The stones are arranged in a series of spiritual portals which act as doorways to the afterlife. When you die, your body has to go through one of these portals, and it has to be deposited within the circle.”
“I see. So who is buried here.”
“Only high status individuals. They represent a privileged upper class. Stonehenge is not the product of a band of like-minded individuals who came together to build this monument in order to pay their respects to the gods. Stonehenge is the product of the ruling classes. They were prepared to enslave thousands of men in order to enhance their chances of achieving immortality. This monument speaks more of slavery than it does of worship.”
“You’re not an absolute fan then?”
“I see the henge for what it is. And moreover, I’m afraid it was built on a false premise. We do not have to create something as grand as this in order to be noticed by the gods. The truth is, the gods are aware of everything we do. And besides, there is no one portal to immortality. Each and every one of us has to find our own gateway to everlasting life.”
I completed a full tour of the monument with my guide explaining everything as we went. I couldn’t help but be impressed by the depth of his knowledge. He really seemed to understand the ancient ideology. “Thank you so much for taking the trouble to explain things.”
“It’s no trouble Sir. It’s my job.”
We shook hands and as we did so he clasped our handshake with both hands. Usually, this would be seen as a sign of warmth but this was different. One of his hands was bitterly cold while the other was burning hot. I couldn’t help but gasp slightly with the shock. He smiled broadly.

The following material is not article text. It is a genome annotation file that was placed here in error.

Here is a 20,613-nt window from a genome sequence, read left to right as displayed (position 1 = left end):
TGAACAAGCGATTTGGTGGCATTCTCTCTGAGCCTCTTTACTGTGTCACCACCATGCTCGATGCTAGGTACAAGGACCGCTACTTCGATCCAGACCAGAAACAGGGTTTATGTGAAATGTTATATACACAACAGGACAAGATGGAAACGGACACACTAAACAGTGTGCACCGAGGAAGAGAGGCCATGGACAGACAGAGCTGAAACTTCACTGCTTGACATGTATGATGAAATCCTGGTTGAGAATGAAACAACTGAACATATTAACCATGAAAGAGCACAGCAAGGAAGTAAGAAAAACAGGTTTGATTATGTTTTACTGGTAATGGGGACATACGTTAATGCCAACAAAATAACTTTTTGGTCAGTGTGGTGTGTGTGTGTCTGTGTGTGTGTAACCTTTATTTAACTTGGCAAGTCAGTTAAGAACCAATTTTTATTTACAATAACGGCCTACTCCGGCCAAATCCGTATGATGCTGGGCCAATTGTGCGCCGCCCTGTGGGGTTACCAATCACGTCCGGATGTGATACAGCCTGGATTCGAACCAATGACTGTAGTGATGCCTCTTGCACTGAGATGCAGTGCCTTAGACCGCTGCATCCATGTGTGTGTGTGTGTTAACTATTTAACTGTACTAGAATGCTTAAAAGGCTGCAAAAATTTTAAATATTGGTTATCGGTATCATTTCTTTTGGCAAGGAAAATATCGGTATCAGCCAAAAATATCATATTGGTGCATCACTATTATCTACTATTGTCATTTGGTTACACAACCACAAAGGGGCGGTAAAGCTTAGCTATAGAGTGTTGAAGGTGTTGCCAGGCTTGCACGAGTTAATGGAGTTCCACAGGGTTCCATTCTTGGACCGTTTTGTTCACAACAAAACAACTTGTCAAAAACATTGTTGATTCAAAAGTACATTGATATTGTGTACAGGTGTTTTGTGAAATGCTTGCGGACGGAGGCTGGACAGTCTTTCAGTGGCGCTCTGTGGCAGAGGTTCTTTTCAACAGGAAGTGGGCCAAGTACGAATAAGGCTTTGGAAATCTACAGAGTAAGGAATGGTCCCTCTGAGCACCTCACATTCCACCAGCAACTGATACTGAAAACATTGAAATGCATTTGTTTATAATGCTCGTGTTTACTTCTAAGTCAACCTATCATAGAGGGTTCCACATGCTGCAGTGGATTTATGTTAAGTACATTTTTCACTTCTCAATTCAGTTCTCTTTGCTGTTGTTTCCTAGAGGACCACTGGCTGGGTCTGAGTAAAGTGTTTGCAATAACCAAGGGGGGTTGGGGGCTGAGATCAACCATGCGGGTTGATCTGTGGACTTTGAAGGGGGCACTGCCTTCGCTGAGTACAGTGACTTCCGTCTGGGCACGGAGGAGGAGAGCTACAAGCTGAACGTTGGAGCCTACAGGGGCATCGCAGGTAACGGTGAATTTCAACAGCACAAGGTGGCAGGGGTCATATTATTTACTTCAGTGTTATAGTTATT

Much of what I had been told was circling around in my head as I made my way back towards the reception area. I don’t usually leave feedback but this time I was determined to make an exception. “I was impressed by your young guide. He has a such a good knowledge of the monument.”
“All our guides are on break Sir. That’s why there are so few people here. You say someone was pretending to be a guide? Can you tell me what he looked like?”
“Early twenties I suppose; he was slim and had a beard; he looked a bit sun-bleached. I assumed that was from being out in the open all the time.”
“We only have two male guides and they are both in their fifties. I’ll make a report though. And thanks for letting us know.”
I told my wife about my encounter with my mysterious guide. “He was probably just some New Age Druid weirdo who hangs about the monument,” she said.
“What about the handshake?”
“Perhaps you shook hands with the gods of day and night?” She laughed.
2 thoughts on “Stonehenge: A Guided Tour”
I hope, you are okay during this global crisis.
Yes, we are okay at the moment and thank you for asking. These are uncertain times in many ways. I have been hearing lots of different views in terms of what this means. It’s probably best not to say too much now, but I think it is safe to say this is a time for reflection for all of us.
I hope that you and yours are okay too and are managing to get through this.